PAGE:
But stop and consider this for a minute: what would our world be like, our society, if dogs and cats went extinct? Yes, those dogs and cats. The companions with whom we share most of our waking moments and who, for most of us, are members of our families. What would our lives be like without the creatures who love us unconditionally on our worst of days and who provide us with companionship, comfort and humor? If you're telling yourself this would never, ever happen, think again and take the time to read Nathan and Jennifer Winograd's latest book: Welcome Home: An Animal Rights Perspective on Living with Dogs and Cats.
I fully realize that "evil" is a strong word. I find myself unable to come up with another word which fits. The Winograds open our eyes wide to the fact that there are forces at work in our country which take the view that domestication of dogs and cats has been to their detriment and they would essentially be better off dead. The evil part of the book focuses on two of those forces: PETA (People for the Ethical Treatment of Animals) and animal rights attorney and law professor Gary Francione. If you're like me, the proposition that anyone would advocate the extinction of dogs and cats is both shocking and disturbing.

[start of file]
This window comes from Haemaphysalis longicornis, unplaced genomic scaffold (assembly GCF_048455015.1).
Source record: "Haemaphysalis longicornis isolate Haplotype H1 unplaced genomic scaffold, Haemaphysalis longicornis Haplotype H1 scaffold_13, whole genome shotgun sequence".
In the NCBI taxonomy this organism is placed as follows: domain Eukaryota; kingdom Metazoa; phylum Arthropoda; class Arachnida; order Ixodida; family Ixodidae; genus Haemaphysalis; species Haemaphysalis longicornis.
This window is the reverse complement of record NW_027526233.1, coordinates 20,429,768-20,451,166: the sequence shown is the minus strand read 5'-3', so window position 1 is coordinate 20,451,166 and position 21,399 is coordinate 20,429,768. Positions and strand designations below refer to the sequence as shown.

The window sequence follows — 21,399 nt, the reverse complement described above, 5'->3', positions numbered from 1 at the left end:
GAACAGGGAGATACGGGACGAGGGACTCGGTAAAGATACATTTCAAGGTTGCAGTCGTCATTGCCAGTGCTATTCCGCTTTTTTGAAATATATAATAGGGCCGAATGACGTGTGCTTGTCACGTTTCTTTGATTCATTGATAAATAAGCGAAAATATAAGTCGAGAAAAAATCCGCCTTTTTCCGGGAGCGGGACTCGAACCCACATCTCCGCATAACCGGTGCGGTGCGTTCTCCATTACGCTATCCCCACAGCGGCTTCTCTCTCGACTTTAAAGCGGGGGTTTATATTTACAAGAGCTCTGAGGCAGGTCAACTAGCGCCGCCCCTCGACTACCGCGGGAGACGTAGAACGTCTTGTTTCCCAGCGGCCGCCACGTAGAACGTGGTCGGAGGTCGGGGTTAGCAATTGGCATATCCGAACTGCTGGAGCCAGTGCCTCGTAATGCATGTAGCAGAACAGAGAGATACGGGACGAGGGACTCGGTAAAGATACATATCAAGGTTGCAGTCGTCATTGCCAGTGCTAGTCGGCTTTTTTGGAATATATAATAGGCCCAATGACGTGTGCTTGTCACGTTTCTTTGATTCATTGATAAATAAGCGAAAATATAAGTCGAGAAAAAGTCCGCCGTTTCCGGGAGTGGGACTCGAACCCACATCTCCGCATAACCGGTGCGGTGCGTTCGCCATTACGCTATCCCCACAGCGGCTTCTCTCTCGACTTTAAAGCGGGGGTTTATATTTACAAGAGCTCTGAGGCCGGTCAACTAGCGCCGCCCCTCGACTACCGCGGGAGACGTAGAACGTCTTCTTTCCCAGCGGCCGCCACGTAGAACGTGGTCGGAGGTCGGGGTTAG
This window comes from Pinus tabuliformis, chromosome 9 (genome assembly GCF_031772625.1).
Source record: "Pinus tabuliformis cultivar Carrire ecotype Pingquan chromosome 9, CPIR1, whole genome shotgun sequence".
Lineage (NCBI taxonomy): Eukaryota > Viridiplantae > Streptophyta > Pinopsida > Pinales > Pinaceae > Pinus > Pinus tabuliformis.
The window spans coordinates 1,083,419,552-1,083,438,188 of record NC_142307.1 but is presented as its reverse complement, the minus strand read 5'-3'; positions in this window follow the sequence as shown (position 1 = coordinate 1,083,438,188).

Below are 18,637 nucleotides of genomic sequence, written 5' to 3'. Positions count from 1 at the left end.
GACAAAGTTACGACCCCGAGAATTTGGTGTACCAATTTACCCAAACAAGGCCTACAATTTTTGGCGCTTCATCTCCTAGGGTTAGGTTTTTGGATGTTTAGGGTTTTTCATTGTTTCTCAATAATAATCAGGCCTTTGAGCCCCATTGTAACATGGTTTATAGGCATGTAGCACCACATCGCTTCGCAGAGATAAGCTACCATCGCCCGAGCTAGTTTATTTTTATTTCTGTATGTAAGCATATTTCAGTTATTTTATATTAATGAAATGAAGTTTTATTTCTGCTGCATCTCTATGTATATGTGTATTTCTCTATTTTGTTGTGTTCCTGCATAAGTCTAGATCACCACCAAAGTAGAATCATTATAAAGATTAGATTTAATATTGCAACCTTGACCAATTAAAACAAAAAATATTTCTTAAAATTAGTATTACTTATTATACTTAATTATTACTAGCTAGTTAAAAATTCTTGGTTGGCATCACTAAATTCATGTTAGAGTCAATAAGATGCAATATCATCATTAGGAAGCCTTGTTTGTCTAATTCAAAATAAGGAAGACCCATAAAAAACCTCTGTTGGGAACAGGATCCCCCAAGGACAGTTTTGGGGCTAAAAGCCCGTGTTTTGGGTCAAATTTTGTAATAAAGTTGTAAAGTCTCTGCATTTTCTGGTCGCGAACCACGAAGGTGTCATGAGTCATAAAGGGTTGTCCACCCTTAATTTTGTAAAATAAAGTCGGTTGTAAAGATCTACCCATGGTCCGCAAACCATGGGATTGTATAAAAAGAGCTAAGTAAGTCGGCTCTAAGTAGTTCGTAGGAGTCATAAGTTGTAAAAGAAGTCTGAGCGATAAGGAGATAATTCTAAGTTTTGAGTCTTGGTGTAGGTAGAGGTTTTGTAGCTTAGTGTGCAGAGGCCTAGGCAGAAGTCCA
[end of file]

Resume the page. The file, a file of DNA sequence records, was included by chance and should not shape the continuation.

PETA is supposed to be an acronym for People for the Ethical Treatment of Animals. The reality, however, is that PETA does not stand for what most people think when we look past the acronym and look at the philosophies of the organization. PETA is not a champion for animals and animal welfare. At all. In spite of public perception about the motives of the organization, PETA destroys more than 96% of the animals it impounds and has fought to defend the “right” of shelters to kill millions more. I remember years ago when a contact of mine was helping a shelter in Kentucky which was full and told the public help was needed to keep animals from being destroyed. PETA sent her a fruit basket and congratulated her on the proposed destruction of animals. The head of the organization, Ingrid Newkirk, was interviewed years ago by 60 Minutes about her controversial will in which she provides disturbing directions for the disposition of her remains. I wish that the program had come with a content advisory so I would have been forewarned.
To most people who like animals, love animals or just consider themselves concerned with their well-being, those who advocate for the extinction of the dogs and cats we love are seemingly existing on another planet. How can an organization name itself as seeking ethical treatment of animals while at the same time killing them and promoting others to kill them? How can a self-proclaimed animal advocate seek extinction of dogs at cats as some bizarre means of saving them from the lives they live with us? There are no good answers other than to say that both have become so entrenched in their own world view that they no longer share any of the values shared by most Americans.